Alexis Franklin is one of the most successful track and field athletes in Old Mill history. This year, the senior ran the fastest times in the entire country for the 400-meter hurdles (59.05 seconds) and the 300-meter hurdles (41.49 seconds).
Those times came while winning the 400 at the prestigious Penn Relays in Philadelphia and the 300 at the Bob Golliday Invitational at Old Mill. The 300 time is also believed to be the fastest time ever run in the event in Maryland. But, to have it count in the state record book, she will have to do it again at the state meet, May 25-26.
Wednesday, Franklin went into the Anne Arundel County championships holding meet records in the 100 hurdles (13.86), 300 hurdles (42.6) and 400 dash (54.16). She won the 100 and 300 hurdles and the 400, reducing her record in the 300 to 42.43 seconds. The Patriots finished fourth, with Franklin accounting for nearly half of their 78 points.
"She was gifted at birth," Old Mill coach Janet Liimatta said. "She has natural ability, she works hard and, on top of it, she's a wonderful teammate.
"At a recent meet I had a ninth grader tell me she basically didn't want to run a relay because she was too good to be part of it. I told her that was funny, because in the years Lexi has been here she's never once told me she didn't want to run something because she was too good — and she's by far the best athlete we have. Unlike some private school competitors, who concentrate on one event and only run one, Lexi runs four events and she's always willing to do it."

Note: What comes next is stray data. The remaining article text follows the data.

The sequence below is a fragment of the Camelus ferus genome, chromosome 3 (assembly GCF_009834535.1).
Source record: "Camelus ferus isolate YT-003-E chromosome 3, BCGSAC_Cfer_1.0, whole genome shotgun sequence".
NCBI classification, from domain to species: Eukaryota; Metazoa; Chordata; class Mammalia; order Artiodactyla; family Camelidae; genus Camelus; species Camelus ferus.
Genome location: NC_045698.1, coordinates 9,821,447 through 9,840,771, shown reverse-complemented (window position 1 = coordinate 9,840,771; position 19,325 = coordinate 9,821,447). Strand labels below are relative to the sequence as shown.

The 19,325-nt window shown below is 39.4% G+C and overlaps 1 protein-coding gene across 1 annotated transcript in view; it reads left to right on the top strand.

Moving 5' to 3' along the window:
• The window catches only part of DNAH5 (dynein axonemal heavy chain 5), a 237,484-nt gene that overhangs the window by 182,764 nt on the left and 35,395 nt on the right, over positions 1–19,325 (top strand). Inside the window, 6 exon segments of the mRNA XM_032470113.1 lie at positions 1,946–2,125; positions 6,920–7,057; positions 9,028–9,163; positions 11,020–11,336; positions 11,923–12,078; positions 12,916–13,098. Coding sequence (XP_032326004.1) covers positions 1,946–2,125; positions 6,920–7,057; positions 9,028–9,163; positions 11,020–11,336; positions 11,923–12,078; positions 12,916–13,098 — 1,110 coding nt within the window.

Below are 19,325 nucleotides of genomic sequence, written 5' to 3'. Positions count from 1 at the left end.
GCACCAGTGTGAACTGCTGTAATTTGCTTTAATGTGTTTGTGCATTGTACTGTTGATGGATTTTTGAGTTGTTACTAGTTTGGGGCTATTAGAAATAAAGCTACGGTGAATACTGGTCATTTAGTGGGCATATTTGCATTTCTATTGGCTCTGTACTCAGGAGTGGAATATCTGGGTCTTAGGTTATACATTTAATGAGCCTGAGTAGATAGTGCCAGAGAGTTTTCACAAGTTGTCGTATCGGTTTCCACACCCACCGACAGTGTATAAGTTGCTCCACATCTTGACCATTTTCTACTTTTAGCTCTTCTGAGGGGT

Franklin has a 3.75 GPA, will attend Ohio State on a track scholarship next year and plans to study exercise science with an eye toward physical therapy.
Has track always been your favorite sport?
In middle school I tried every sport until I found what I liked. I liked running. I've liked running ever since I was a kid — and I was good at it. .
Have people told you you were good at it from the time you were little?
No. It was when I got to high school, my freshman year that people started to notice I was fast. My family moved here from Michigan. I was new in school and people I didn't know would say, "Oh, you're that fast freshman." They just knew me as a fast girl on the track, and I'd say, "Yeah, that's me."
When you won the 400-meter hurdles this year at the Penn Relays, was it the first time you'd won there?
This is the first year I really feel like I won. Two years ago I was fifth overall and last year I was second, but I was the first American to cross the finish line, so I got a watch. This year, I was first overall. And I got faster, which is exactly what I wanted to do.
How do you get faster?
I don't know how, exactly. Yes, practice helps, but that's not all of it. I think, really, it's my drive to win. Wanting to win so bad, I'm pushing myself harder. I was seeded second at the Penn Relays and everyone expected me to finish second. But I left the competition in first place. The second seed motivated me. My response was, "I want to show everyone I can win."
Was that part of what happened at the Golliday Invitational, when you hit a hurdle? Your coach said she couldn't believe your time when she heard it because she saw you 'clobber' the hurdle.
When I hit that hurdle, I just felt I had to be aggressive through the rest of the [race]. I think hitting that hurdle cost me maybe two-tenths of a second. I felt if I hadn't hit it I would definitely have hit 41 flat.
What did it mean to you to win at the Penn Relays?
It's my biggest accomplishment. It's one of my highest goals that I've met, and it probably still hasn't really sunk in. I'm more than proud of that than anything. I'll talk to anyone about it who is willing to listen. I won, and it was the best time in the country.
Do you expect to be able to hit that time again?
I do expect to hit it, at least again and repeatedly. If I'm capable of hitting that time, I'm capable of hitting it again.